A kinder, gentler mortgage lender
More lenders are reaching out to borrowers in trouble.
NEW YORK (CNNMoney.com) -- With foreclosures on the rise, banks are trying a gentler touch.
When homeowners default, they cost lenders pots of money, an average of $40,000 or more per home - due to brokerage fees, utility bills and other costs. Banks find they're better off getting borrowers back on the payment track than forcing them out.
"The atmosphere is changing," said Lou Tisler, executive director of Neighborhood Housing Services of Greater Cleveland, a non-profit community help group. "A year ago, if you got behind in your mortgage, the attitude was, 'You're going to pay or we'll put you in the street.' Today, lenders are working more with borrowers."
Neighborhood Assistance Corporation of America, a non-profit, community advocacy group reported last month that it had received a commitment of $1 billion from Citigroup and Bank of America in loan refinance funds for at-risk borrowers
EMC Mortgage Corporation, a subsidiary of Bear Stearns, has created a "loan-modification" team, which it dubbed the "Mod Squad," to reach out to borrowers in trouble.
Bettye Banks, who's a vice president with the Consumer Credit Counseling of Greater Dallas, said that a recent one-day counseling session her organization conducted with the Mod Squad drew in nearly 100 troubled borrowers.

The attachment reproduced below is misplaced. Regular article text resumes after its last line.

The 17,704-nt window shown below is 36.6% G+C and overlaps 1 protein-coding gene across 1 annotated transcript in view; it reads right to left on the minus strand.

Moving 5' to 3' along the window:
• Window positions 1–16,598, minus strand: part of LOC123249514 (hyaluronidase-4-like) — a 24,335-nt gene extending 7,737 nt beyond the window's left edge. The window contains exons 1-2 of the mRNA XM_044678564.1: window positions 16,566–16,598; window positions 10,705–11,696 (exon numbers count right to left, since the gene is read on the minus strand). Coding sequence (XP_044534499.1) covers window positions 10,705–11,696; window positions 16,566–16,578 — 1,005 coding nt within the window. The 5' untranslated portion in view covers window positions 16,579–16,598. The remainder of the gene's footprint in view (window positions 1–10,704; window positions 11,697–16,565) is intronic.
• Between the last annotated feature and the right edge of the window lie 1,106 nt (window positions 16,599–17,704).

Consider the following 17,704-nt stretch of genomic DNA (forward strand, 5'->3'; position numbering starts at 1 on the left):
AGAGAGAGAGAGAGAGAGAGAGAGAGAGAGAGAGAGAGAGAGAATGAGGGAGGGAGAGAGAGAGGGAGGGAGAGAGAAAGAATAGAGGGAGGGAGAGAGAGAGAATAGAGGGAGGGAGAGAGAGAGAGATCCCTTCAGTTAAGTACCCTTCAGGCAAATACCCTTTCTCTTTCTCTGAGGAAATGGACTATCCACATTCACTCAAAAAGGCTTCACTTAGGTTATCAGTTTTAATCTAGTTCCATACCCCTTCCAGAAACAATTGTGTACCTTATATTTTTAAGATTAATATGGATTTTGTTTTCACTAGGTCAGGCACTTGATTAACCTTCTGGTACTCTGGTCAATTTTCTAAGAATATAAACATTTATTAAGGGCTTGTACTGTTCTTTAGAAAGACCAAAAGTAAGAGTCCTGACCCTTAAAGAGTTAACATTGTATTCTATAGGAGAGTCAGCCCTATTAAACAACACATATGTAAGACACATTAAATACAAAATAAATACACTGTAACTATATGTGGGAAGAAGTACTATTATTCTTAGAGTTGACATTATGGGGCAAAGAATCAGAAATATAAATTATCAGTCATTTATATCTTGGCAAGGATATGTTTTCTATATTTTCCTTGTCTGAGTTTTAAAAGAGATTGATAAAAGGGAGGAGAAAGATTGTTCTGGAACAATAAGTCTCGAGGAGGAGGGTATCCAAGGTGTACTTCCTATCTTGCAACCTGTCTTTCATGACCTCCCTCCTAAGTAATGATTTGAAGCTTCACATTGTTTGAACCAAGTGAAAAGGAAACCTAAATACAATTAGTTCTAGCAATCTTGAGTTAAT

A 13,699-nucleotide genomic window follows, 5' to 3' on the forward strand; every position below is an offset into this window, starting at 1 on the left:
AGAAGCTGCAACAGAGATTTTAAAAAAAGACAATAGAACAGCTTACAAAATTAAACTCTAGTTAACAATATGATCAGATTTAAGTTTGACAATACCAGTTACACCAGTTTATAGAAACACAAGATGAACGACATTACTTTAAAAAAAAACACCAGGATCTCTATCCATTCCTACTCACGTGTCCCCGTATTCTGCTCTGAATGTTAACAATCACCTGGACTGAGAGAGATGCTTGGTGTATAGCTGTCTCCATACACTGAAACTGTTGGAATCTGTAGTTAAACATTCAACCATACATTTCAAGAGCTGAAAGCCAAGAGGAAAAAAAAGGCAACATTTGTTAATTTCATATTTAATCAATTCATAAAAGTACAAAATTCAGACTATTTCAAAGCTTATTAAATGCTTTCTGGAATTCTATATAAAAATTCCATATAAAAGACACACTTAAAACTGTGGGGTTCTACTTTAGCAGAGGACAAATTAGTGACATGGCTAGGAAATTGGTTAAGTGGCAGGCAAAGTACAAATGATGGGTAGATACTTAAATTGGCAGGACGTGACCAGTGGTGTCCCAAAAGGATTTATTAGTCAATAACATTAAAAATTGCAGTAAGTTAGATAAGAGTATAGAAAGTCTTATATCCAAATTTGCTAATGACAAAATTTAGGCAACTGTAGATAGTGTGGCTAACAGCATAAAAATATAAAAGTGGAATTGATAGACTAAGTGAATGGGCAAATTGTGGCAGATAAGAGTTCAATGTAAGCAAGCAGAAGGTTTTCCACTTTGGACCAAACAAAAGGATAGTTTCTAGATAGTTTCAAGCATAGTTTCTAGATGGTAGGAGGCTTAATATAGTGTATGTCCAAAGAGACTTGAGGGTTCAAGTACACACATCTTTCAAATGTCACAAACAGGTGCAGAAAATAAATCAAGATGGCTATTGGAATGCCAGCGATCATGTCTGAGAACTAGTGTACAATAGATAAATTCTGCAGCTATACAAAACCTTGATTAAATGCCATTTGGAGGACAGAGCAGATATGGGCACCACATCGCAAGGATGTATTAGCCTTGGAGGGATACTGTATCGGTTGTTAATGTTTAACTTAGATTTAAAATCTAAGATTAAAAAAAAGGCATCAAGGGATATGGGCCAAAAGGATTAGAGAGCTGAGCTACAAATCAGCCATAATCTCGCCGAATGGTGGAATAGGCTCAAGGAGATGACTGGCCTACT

"It was a phenomenal success," said Banks. "It makes you wonder why it wasn't done years ago."
The Mod Squad contacted the borrowers by mail or phone and attempted to set up face to face meetings. According to Banks, 92 borrowers made appointments and all but 17 of these showed up. Another 12 came in cold.
Most left satisfied, she said. Forty-four were able to repay their late bills without penalties, putting themselves back on schedule.
Most of the others worked out either forbearance agreements, where the lender agrees to suspend payments for a specific time or agreements to bring payments up to date within a specified period of time, usually between 12 and 18 months.
Sixteen borrowers were granted loan modifications in which their notes were rewritten and the terms altered. Some went from adjustible loans to fixed loans. Others had the length of the fixed rate loans extended, producing lower monthly payments. The arrears were folded back into the mortgages.
Banks said both of the borrowers she helped counsel at the session were good examples of how good-paying borrowers, the ones lenders want most to help - fall into trouble.
One, a single mom, had been receiving regular bonuses at work and she had factored them into her budget when she bought her home. But her company suspended the bonuses several months ago and she fell behind in her bills.
The second was an older couple. They depended on income from the husband's home-repair business. But when he got sick, that income vanished temporarily.
EMC worked out forbearance agreements for both of these borrowers.
Only one of the borrowers who attended the session left with a poor outcome; he agreed to a short sale of the property, basically returning the house to the lender for the mortgage amount owed.
Banks said that even that borrower, by getting out from under an unaffordable loan, was not dissatisfied with the outcome.